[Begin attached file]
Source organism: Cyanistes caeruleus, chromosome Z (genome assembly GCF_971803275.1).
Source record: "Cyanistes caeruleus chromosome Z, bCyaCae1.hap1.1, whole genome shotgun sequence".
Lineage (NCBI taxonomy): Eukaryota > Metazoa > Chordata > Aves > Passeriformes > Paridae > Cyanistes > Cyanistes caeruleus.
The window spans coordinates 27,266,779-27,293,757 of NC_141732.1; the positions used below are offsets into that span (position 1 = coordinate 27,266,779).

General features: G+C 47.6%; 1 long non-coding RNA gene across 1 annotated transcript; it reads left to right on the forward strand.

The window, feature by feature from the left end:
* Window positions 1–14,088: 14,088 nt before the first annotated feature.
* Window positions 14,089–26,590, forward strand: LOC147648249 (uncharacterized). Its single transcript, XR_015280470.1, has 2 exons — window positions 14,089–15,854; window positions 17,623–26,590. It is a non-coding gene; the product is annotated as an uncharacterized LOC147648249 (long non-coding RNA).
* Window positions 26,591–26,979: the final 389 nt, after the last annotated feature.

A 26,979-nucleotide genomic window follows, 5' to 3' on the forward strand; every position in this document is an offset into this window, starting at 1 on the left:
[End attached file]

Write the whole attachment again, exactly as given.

Source organism: Cyanistes caeruleus, chromosome Z (genome assembly GCF_971803275.1).
Source record: "Cyanistes caeruleus chromosome Z, bCyaCae1.hap1.1, whole genome shotgun sequence".
Lineage (NCBI taxonomy): Eukaryota > Metazoa > Chordata > Aves > Passeriformes > Paridae > Cyanistes > Cyanistes caeruleus.
The window spans coordinates 27,266,779-27,293,757 of NC_141732.1; the positions used below are offsets into that span (position 1 = coordinate 27,266,779).

General features: G+C 47.6%; 1 long non-coding RNA gene across 1 annotated transcript; it reads left to right on the forward strand.

The window, feature by feature from the left end:
* Window positions 1–14,088: 14,088 nt before the first annotated feature.
* Window positions 14,089–26,590, forward strand: LOC147648249 (uncharacterized). Its single transcript, XR_015280470.1, has 2 exons — window positions 14,089–15,854; window positions 17,623–26,590. It is a non-coding gene; the product is annotated as an uncharacterized LOC147648249 (long non-coding RNA).
* Window positions 26,591–26,979: the final 389 nt, after the last annotated feature.

A 26,979-nucleotide genomic window follows, 5' to 3' on the forward strand; every position in this document is an offset into this window, starting at 1 on the left: